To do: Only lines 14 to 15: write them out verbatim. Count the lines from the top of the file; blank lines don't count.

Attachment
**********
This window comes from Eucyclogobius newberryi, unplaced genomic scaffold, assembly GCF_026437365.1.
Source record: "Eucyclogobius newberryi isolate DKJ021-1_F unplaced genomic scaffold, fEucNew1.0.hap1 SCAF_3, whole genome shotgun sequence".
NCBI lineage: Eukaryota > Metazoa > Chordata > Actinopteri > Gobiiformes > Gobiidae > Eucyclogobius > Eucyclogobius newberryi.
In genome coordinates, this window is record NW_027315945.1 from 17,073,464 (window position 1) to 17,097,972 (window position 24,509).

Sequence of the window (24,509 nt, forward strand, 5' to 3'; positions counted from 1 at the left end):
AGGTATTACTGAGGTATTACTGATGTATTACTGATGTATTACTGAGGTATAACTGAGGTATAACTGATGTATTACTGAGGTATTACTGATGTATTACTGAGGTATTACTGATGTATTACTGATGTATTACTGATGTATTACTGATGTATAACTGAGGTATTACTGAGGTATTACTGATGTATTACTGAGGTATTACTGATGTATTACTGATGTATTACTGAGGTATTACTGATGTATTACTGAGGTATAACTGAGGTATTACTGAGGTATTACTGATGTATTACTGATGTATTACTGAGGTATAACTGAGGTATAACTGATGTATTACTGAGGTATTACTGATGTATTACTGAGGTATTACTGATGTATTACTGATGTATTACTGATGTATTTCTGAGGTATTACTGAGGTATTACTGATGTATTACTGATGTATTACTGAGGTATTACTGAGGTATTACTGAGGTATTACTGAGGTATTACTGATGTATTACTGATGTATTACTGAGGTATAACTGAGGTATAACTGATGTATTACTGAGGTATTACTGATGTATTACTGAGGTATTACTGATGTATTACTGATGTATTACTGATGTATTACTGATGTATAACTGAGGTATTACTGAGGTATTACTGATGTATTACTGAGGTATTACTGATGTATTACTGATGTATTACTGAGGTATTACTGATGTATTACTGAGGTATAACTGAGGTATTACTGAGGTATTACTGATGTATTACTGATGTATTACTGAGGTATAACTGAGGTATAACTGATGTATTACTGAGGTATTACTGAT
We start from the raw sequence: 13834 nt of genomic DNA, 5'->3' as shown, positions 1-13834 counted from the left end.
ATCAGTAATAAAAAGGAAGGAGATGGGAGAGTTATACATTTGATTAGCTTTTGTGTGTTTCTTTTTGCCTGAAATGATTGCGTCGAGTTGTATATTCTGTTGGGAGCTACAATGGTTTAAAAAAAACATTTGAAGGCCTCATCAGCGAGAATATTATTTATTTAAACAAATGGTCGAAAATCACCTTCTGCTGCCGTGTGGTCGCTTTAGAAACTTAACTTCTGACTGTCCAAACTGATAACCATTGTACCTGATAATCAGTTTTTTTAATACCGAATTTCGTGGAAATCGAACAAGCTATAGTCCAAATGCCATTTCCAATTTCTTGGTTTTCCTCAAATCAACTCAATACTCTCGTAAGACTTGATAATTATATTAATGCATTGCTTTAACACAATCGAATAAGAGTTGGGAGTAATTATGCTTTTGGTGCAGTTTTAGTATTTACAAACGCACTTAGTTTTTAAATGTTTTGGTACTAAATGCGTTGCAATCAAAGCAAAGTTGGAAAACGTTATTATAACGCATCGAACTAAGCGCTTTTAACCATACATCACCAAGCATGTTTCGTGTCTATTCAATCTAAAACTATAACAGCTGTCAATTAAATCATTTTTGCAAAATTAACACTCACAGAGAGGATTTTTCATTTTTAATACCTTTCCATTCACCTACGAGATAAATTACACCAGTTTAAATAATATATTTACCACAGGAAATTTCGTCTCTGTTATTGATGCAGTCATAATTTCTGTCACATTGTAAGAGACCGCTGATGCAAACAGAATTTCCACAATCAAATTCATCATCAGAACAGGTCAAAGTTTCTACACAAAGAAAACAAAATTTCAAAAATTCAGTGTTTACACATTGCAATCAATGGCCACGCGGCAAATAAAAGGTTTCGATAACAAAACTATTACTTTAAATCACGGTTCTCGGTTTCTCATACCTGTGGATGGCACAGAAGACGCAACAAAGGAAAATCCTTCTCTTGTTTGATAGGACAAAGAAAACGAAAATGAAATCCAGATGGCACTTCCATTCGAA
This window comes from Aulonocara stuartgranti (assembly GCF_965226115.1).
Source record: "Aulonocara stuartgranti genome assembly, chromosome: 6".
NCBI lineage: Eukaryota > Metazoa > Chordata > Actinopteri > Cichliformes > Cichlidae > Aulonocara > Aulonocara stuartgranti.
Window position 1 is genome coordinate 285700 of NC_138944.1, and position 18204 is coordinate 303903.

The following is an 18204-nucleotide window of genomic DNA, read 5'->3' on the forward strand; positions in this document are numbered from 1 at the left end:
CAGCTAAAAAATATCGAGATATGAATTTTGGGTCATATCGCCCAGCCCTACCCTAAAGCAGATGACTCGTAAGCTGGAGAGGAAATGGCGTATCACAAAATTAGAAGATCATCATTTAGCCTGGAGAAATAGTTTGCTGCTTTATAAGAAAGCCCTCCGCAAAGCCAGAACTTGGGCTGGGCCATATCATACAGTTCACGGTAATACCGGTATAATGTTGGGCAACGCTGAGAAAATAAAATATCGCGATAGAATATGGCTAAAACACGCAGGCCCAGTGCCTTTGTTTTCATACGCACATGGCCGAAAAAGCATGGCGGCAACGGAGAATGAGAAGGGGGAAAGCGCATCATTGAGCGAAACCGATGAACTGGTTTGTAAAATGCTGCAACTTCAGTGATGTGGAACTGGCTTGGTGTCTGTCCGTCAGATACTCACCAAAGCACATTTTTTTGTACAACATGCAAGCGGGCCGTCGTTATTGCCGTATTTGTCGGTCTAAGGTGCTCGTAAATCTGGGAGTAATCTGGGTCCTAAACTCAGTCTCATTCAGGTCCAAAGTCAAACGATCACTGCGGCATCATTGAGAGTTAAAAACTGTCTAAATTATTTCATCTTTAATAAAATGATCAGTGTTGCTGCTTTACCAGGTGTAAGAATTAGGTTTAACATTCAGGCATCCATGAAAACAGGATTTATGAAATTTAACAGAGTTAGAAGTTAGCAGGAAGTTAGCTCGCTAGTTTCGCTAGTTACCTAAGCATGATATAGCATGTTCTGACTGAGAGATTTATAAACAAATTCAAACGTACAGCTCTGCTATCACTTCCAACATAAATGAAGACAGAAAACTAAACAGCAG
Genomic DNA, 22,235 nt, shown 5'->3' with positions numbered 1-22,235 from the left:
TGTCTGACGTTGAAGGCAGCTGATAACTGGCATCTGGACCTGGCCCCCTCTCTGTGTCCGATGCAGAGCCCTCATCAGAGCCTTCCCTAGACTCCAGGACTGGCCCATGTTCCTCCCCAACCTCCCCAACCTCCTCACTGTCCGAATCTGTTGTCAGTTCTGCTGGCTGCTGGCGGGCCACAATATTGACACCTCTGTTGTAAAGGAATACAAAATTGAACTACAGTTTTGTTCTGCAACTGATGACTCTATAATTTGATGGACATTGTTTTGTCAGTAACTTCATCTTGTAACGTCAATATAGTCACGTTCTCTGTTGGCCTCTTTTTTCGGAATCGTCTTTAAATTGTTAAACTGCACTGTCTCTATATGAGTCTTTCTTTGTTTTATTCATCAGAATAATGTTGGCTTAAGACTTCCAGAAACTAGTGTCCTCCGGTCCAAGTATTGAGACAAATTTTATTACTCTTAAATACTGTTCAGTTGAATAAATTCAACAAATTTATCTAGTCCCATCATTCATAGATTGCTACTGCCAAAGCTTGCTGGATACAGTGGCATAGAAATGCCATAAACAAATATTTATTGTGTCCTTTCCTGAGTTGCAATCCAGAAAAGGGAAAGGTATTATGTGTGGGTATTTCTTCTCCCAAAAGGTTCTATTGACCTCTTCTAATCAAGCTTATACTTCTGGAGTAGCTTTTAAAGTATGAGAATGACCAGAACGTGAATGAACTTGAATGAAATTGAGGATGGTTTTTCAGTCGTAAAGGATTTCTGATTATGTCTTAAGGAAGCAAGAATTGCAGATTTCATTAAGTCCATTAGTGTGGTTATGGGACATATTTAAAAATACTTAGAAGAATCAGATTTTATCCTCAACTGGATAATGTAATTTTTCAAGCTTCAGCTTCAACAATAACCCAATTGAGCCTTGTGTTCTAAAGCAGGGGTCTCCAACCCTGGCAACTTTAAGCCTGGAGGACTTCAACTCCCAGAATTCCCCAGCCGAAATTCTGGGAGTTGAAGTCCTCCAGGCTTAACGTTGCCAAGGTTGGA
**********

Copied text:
CAGCTAAAAAATATCGAGATATGAATTTTGGGTCATATCGCCCAGCCCTACCCTAAAGCAGATGACTCGTAAGCTGGAGAGGAAATGGCGTATCACAAAATTAGAAGATCATCATTTAGCCTGGAGAAATAGTTTGCTGCTTTATAAGAAAGCCCTCCGCAAAGCCAGAACTTGGGCTGGGCCATATCATACAGTTCACGGTAATACCGGTATAATGTTGGGCAACGCTGAGAAAATAAAATATCGCGATAGAATATGGCTAAAACACGCAGGCCCAGTGCCTTTGTTTTCATACGCACATGGCCGAAAAAGCATGGCGGCAACGGAGAATGAGAAGGGGGAAAGCGCATCATTGAGCGAAACCGATGAACTGGTTTGTAAAATGCTGCAACTTCAGTGATGTGGAACTGGCTTGGTGTCTGTCCGTCAGATACTCACCAAAGCACATTTTTTTGTACAACATGCAAGCGGGCCGTCGTTATTGCCGTATTTGTCGGTCTAAGGTGCTCGTAAATCTGGGAGTAATCTGGGTCCTAAACTCAGTCTCATTCAGGTCCAAAGTCAAACGATCACTGCGGCATCATTGAGAGTTAAAAACTGTCTAAATTATTTCATCTTTAATAAAATGATCAGTGTTGCTGCTTTACCAGGTGTAAGAATTAGGTTTAACATTCAGGCATCCATGAAAACAGGATTTATGAAATTTAACAGAGTTAGAAGTTAGCAGGAAGTTAGCTCGCTAGTTTCGCTAGTTACCTAAGCATGATATAGCATGTTCTGACTGAGAGATTTATAAACAAATTCAAACGTACAGCTCTGCTATCACTTCCAACATAAATGAAGACAGAAAACTAAACAGCAG
Genomic DNA, 22,235 nt, shown 5'->3' with positions numbered 1-22,235 from the left: